Our second Candlestick pamphlet, The Wood in Winter by John Lewis-Stempel, came as a nice surprise, an essay, a change from the expected. I have written about two of John's books on here in the past, Meadowland and The Running Hare
Here are some thoughts from dovegrey chapter participants Cath and Fran...
The Wood in Winter... thoughts from Cath in The Netherlands
There is a path in my neighbourhood where my – almost daily - footsteps tend to connect me to a long line of walkers through time. It is exactly this feeling of being part of a greater story John Lewis-Stempel evokes for me in his essay ‘The Wood in Winter’. He makes it such a small step from “The Viking birds, the redwings and the fieldfares, had descended from the north and plundered the other hollies for miles around’ to envisioning their human ancestors who landed on the shore and plundered the coast ages ago.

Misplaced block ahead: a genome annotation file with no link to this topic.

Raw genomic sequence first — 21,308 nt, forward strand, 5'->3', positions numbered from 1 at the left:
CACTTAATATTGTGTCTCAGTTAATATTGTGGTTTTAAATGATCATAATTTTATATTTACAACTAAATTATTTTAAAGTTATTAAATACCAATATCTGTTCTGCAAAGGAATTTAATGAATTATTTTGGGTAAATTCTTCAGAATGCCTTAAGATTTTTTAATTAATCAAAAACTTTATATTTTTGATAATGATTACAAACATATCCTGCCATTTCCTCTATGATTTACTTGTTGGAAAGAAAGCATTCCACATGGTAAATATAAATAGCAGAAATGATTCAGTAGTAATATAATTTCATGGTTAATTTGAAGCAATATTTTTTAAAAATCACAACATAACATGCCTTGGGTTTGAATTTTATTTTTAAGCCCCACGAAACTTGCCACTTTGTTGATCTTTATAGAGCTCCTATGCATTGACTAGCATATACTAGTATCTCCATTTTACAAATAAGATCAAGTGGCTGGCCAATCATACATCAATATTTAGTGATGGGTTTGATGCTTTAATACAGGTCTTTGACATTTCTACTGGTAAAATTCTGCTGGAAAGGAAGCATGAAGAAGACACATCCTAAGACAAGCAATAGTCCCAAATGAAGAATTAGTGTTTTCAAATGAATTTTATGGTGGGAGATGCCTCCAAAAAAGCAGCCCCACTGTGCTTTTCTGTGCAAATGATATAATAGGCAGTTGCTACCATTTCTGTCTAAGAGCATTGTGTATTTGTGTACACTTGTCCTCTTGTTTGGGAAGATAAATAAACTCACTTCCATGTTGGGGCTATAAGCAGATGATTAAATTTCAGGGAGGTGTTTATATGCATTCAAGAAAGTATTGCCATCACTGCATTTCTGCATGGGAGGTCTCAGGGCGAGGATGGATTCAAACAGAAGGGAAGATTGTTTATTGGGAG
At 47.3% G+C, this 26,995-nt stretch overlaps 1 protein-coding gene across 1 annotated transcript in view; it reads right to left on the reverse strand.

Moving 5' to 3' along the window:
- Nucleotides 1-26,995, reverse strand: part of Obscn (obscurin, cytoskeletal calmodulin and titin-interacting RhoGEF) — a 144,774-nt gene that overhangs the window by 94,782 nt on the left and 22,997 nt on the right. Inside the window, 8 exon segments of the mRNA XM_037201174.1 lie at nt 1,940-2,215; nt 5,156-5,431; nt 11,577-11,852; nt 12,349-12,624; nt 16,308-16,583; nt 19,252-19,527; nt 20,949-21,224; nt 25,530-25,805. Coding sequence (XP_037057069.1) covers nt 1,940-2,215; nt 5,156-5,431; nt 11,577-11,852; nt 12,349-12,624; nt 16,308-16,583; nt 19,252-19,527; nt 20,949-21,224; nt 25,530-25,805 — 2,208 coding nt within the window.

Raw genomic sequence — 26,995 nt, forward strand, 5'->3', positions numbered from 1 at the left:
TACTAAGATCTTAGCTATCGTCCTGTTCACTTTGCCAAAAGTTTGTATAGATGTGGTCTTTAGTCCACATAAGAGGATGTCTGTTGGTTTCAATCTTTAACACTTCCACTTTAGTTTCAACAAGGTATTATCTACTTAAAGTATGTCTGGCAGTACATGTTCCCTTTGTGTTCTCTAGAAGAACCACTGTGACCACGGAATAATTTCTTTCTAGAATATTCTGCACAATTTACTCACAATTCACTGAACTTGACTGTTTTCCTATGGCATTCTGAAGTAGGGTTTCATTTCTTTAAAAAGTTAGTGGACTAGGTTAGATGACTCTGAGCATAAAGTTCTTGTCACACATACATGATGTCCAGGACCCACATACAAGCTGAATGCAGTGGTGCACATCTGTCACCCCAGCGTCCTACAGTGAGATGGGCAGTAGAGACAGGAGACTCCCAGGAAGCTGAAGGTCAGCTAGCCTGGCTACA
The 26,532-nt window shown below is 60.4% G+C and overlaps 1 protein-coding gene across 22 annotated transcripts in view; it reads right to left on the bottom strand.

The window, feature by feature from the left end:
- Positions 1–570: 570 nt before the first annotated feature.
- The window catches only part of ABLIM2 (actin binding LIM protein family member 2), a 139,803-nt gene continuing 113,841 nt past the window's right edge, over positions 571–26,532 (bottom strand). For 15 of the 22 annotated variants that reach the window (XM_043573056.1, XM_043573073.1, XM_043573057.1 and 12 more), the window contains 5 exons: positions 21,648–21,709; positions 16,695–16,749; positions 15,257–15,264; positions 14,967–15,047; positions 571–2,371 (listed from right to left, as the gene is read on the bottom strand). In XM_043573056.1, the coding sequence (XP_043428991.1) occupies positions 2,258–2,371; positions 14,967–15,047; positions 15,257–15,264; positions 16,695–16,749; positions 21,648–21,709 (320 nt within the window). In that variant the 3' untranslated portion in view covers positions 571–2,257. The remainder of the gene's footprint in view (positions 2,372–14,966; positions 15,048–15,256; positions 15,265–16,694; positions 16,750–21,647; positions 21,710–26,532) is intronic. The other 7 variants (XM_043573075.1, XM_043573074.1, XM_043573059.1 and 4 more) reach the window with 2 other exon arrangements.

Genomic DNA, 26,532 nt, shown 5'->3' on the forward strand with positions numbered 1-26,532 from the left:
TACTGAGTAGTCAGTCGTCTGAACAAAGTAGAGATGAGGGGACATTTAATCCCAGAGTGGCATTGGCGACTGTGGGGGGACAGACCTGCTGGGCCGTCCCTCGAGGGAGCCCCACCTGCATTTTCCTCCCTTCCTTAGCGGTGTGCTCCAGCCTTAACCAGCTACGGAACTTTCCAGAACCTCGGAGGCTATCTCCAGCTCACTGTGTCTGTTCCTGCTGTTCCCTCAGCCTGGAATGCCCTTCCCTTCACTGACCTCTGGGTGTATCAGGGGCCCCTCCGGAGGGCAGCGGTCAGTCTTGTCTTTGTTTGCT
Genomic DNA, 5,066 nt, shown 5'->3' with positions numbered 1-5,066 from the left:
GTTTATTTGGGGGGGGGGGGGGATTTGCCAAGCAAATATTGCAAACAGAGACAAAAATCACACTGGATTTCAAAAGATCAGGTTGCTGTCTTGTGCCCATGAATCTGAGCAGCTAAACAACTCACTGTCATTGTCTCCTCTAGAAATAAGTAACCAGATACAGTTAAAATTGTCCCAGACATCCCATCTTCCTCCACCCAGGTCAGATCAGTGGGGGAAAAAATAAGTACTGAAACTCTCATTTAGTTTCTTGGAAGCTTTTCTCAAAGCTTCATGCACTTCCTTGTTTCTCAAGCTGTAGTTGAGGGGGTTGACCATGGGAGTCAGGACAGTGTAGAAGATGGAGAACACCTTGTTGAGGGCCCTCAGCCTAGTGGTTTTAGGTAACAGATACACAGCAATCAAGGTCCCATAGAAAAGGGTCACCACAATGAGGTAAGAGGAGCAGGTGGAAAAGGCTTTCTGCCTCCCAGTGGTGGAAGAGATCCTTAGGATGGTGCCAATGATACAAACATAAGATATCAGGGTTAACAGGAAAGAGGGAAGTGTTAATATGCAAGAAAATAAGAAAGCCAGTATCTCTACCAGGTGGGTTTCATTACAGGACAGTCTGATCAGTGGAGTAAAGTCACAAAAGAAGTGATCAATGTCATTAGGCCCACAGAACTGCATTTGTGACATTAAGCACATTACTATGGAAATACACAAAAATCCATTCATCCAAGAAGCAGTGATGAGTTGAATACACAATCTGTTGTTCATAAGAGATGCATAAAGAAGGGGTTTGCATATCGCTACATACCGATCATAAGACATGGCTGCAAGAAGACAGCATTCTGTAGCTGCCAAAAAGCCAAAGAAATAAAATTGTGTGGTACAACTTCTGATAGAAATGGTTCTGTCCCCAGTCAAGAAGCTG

I love it when a story creates a connection like this. I love it to find myself looking at a landscape through the eyes of the historian. I love it when, having finished reading, I have notes to explore further like the complete ‘Winter’ poem by William Shakespeare.
That Angela Harding did a wonderful job illustrating this essay makes it all the more desirable. Shrieking partridges and an attentive vixen among many other woodland animals, come to life on the cover of this lovely pamphlet. I am sure this essay will be part of my winter reading more often, because I so much enjoyed meeting the man on a mission walking in a snow still wood. I am also sure it will make a lovely gift.
" The great empty trees, the solitude, the early falling gloom, bone-sticks snapping under rushing feet".